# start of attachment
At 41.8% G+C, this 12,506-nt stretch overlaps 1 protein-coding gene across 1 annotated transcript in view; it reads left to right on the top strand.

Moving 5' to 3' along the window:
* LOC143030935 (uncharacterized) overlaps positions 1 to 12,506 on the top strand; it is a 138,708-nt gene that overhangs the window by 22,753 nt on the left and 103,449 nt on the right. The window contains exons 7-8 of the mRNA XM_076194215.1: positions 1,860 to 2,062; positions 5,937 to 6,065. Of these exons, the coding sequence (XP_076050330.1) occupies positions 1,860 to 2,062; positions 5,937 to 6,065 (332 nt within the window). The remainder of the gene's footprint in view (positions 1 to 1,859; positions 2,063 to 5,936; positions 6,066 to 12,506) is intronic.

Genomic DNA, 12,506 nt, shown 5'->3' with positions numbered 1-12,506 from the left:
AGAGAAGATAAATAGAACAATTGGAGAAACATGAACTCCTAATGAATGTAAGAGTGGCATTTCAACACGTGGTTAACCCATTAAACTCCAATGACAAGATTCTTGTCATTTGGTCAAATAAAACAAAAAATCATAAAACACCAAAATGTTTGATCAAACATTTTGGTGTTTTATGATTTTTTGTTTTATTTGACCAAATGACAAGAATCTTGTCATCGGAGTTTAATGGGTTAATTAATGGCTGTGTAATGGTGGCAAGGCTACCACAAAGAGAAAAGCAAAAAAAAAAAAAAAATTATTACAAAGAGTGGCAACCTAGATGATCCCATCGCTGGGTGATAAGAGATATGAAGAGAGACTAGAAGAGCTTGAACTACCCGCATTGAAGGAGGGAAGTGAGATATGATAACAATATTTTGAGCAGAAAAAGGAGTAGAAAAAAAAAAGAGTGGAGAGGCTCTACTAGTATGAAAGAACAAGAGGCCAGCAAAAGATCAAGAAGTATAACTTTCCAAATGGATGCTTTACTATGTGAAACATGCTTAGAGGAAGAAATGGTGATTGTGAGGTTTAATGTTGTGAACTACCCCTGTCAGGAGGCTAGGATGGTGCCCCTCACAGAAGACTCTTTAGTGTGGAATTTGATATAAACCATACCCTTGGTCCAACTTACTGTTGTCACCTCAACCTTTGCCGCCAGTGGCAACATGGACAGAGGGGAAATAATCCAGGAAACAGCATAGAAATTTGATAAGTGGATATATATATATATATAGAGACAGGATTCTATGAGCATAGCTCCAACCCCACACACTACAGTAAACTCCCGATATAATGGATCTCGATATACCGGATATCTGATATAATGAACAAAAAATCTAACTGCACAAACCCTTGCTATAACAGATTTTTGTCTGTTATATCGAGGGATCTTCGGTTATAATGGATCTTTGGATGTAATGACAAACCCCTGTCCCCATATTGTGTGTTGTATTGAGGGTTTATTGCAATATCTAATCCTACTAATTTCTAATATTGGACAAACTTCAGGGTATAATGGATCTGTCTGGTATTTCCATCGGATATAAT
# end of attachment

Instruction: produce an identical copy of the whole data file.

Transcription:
At 41.8% G+C, this 12,506-nt stretch overlaps 1 protein-coding gene across 1 annotated transcript in view; it reads left to right on the top strand.

Moving 5' to 3' along the window:
* LOC143030935 (uncharacterized) overlaps positions 1 to 12,506 on the top strand; it is a 138,708-nt gene that overhangs the window by 22,753 nt on the left and 103,449 nt on the right. The window contains exons 7-8 of the mRNA XM_076194215.1: positions 1,860 to 2,062; positions 5,937 to 6,065. Of these exons, the coding sequence (XP_076050330.1) occupies positions 1,860 to 2,062; positions 5,937 to 6,065 (332 nt within the window). The remainder of the gene's footprint in view (positions 1 to 1,859; positions 2,063 to 5,936; positions 6,066 to 12,506) is intronic.

Genomic DNA, 12,506 nt, shown 5'->3' with positions numbered 1-12,506 from the left:
AGAGAAGATAAATAGAACAATTGGAGAAACATGAACTCCTAATGAATGTAAGAGTGGCATTTCAACACGTGGTTAACCCATTAAACTCCAATGACAAGATTCTTGTCATTTGGTCAAATAAAACAAAAAATCATAAAACACCAAAATGTTTGATCAAACATTTTGGTGTTTTATGATTTTTTGTTTTATTTGACCAAATGACAAGAATCTTGTCATCGGAGTTTAATGGGTTAATTAATGGCTGTGTAATGGTGGCAAGGCTACCACAAAGAGAAAAGCAAAAAAAAAAAAAAAATTATTACAAAGAGTGGCAACCTAGATGATCCCATCGCTGGGTGATAAGAGATATGAAGAGAGACTAGAAGAGCTTGAACTACCCGCATTGAAGGAGGGAAGTGAGATATGATAACAATATTTTGAGCAGAAAAAGGAGTAGAAAAAAAAAAGAGTGGAGAGGCTCTACTAGTATGAAAGAACAAGAGGCCAGCAAAAGATCAAGAAGTATAACTTTCCAAATGGATGCTTTACTATGTGAAACATGCTTAGAGGAAGAAATGGTGATTGTGAGGTTTAATGTTGTGAACTACCCCTGTCAGGAGGCTAGGATGGTGCCCCTCACAGAAGACTCTTTAGTGTGGAATTTGATATAAACCATACCCTTGGTCCAACTTACTGTTGTCACCTCAACCTTTGCCGCCAGTGGCAACATGGACAGAGGGGAAATAATCCAGGAAACAGCATAGAAATTTGATAAGTGGATATATATATATATATAGAGACAGGATTCTATGAGCATAGCTCCAACCCCACACACTACAGTAAACTCCCGATATAATGGATCTCGATATACCGGATATCTGATATAATGAACAAAAAATCTAACTGCACAAACCCTTGCTATAACAGATTTTTGTCTGTTATATCGAGGGATCTTCGGTTATAATGGATCTTTGGATGTAATGACAAACCCCTGTCCCCATATTGTGTGTTGTATTGAGGGTTTATTGCAATATCTAATCCTACTAATTTCTAATATTGGACAAACTTCAGGGTATAATGGATCTGTCTGGTATTTCCATCGGATATAAT